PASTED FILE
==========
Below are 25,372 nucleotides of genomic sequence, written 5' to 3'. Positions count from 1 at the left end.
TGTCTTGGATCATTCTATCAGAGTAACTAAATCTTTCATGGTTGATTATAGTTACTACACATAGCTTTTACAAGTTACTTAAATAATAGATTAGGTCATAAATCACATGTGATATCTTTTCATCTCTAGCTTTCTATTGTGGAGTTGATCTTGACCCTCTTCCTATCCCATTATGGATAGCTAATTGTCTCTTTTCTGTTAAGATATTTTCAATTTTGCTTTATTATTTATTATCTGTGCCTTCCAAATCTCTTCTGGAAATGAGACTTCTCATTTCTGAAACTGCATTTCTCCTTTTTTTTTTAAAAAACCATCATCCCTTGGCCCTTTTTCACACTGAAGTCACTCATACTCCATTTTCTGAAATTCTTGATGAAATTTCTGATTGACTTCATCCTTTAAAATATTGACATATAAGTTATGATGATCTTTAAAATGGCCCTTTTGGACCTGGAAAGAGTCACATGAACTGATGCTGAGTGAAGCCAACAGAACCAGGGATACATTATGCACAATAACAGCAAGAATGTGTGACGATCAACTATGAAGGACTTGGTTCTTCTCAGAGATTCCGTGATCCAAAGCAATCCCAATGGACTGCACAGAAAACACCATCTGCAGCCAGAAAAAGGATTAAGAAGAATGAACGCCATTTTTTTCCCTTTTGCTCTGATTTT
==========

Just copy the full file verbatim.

Below are 25,372 nucleotides of genomic sequence, written 5' to 3'. Positions count from 1 at the left end.
TGTCTTGGATCATTCTATCAGAGTAACTAAATCTTTCATGGTTGATTATAGTTACTACACATAGCTTTTACAAGTTACTTAAATAATAGATTAGGTCATAAATCACATGTGATATCTTTTCATCTCTAGCTTTCTATTGTGGAGTTGATCTTGACCCTCTTCCTATCCCATTATGGATAGCTAATTGTCTCTTTTCTGTTAAGATATTTTCAATTTTGCTTTATTATTTATTATCTGTGCCTTCCAAATCTCTTCTGGAAATGAGACTTCTCATTTCTGAAACTGCATTTCTCCTTTTTTTTTTAAAAAACCATCATCCCTTGGCCCTTTTTCACACTGAAGTCACTCATACTCCATTTTCTGAAATTCTTGATGAAATTTCTGATTGACTTCATCCTTTAAAATATTGACATATAAGTTATGATGATCTTTAAAATGGCCCTTTTGGACCTGGAAAGAGTCACATGAACTGATGCTGAGTGAAGCCAACAGAACCAGGGATACATTATGCACAATAACAGCAAGAATGTGTGACGATCAACTATGAAGGACTTGGTTCTTCTCAGAGATTCCGTGATCCAAAGCAATCCCAATGGACTGCACAGAAAACACCATCTGCAGCCAGAAAAAGGATTAAGAAGAATGAACGCCATTTTTTTCCCTTTTGCTCTGATTTT